I feel like the discomfort that privileged people feel in conversations like this is something to be embraced. If talking to those who are marginalized (by us and by the community around us) isn't uncomfortable and messy and challenges what we believe about the world and about ourselves, then we are definitely doing it wrong. Solidarity isn't supposed to be easy or life-affirming. Solidarity is sacrifice.
For me, when dark-skinned/non-mixed race Black people talk about colorism, my first inclination is to want to believe that I'm one of them and not someone in the group they are talking about. I tell myself "After all, I'm not as light as SOME Black people that I know" and "Both of my parents have some Black heritage, so I'm not as mixed as MANY Black people". That is sooooo much easier than thinking of myself as someone who could be contributing to the marginalization of some Black people.
I want to believe that the ways that I embrace my Blackness are enough to make me no longer a part of the problems associated with colorism and racial privilege. It sounds silly to say it to other people, but in my mind I think, "I wear my hair in an afro and I personally believe that dark-skinned Black folks are gorgeous and make it a point to say so to others and I taught my kid to embrace hir Blackness. Isn't that enough to make me on the right side of this issue?" It seems legit to me. But, yeah, no.
I'm part of an extended family. We have definitely benefited from access to more educational opportunities back when most Black people in the West had none or very few. My immediate family was definitely poor compared to some folks in our Creole community. However, we weren't so poor that I wasn't able to spend my childhood raised in nice houses, in safe suburban neighborhoods, with decent area schools. There were many times in my life that I remember my mom getting certain jobs or us being able to get into even better schools and programs specifically because we could lean on our privileged mixed-race community, even though those were places where non-mixed race Black people were rarely to be found.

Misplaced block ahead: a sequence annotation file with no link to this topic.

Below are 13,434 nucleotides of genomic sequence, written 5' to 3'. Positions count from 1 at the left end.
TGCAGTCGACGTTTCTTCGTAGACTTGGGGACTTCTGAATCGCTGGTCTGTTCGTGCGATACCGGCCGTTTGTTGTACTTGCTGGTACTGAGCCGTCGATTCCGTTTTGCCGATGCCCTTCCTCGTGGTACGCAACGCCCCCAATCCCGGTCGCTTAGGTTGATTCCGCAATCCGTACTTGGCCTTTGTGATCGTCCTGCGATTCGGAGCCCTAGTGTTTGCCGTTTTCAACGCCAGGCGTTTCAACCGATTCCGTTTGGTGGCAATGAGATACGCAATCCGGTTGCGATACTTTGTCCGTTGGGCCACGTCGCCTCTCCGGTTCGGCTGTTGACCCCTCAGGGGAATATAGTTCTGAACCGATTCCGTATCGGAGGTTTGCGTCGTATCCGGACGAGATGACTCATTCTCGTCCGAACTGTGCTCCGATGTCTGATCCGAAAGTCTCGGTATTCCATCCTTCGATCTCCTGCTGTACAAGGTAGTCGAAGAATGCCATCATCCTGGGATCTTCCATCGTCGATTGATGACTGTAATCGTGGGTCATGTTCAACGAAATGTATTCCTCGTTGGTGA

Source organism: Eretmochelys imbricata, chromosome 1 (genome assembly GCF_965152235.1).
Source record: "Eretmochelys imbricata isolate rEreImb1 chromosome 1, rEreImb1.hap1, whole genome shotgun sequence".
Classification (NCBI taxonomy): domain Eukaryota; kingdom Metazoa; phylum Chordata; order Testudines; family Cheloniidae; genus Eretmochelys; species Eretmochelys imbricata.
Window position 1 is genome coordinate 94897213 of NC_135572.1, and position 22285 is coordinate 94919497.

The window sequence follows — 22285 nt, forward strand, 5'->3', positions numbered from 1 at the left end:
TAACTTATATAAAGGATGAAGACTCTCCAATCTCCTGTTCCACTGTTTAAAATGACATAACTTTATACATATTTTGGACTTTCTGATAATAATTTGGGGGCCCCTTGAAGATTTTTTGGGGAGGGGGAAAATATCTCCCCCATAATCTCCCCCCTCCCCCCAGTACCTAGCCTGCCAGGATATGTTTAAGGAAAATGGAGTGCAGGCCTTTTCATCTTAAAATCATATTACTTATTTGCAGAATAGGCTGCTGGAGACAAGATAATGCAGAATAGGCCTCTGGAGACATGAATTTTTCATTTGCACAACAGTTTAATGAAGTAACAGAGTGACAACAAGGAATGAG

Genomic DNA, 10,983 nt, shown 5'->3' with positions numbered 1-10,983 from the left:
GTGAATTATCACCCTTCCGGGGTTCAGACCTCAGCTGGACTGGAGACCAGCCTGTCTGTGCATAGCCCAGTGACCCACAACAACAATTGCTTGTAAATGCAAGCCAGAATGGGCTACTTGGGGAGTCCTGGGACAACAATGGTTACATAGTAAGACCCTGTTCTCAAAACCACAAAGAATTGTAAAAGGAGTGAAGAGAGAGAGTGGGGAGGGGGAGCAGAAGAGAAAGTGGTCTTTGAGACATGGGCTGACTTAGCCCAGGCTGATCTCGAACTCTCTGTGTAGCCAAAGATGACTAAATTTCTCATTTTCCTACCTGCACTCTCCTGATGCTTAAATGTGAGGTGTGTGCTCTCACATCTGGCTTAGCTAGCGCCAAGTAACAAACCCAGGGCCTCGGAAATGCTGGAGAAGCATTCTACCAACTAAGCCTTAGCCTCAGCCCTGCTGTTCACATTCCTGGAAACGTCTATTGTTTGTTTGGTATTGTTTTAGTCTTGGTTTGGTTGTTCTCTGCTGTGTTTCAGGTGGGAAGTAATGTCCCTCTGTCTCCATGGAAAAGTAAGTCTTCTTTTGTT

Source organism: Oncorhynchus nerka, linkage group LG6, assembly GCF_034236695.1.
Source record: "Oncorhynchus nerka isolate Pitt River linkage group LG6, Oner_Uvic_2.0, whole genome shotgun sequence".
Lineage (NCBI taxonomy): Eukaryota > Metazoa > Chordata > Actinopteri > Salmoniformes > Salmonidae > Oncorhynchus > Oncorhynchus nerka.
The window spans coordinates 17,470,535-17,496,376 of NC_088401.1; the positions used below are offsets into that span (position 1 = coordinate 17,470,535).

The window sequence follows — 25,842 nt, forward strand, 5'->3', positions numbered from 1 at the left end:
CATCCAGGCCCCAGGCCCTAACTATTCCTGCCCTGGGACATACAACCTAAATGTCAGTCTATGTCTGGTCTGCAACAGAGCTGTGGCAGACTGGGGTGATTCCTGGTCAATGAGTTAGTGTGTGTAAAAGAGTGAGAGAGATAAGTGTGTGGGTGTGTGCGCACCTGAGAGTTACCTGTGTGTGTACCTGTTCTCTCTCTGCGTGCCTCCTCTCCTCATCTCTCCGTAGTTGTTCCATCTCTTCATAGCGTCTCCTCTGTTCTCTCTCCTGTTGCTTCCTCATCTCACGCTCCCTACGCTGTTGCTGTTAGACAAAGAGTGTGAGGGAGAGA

It's taken me years to own up to the fact that our inclusion was at the expense of darker-skinned people, because schools, employers, and programs could use us our presence to inoculate them from accusations of racial discrimination. We were "respectable negroes". It was easier for white people to relate to little light skinned kids with a father in academia and a stay at home mom. The way we spoke didn't confuse white folks nor was it associated with the Black community. We could be their Black friends or coworkers without them having to deal with those dark-skinned/non-mixed race Black folks who weren't as assimilated and/or whose unapologetic Blackness reminded them that the social hierarchy is changing to one where their whiteness won't keep them safe.
So, yeah. I'm a part of the problem of anti-Blackness and colorism. I figure it's never a bad time to start owning up to my privilege and it's probably even a good time to do it when my dark-skinned/non-mixed loved ones are saying that they're suffering as a result of these attitudes and behaviors.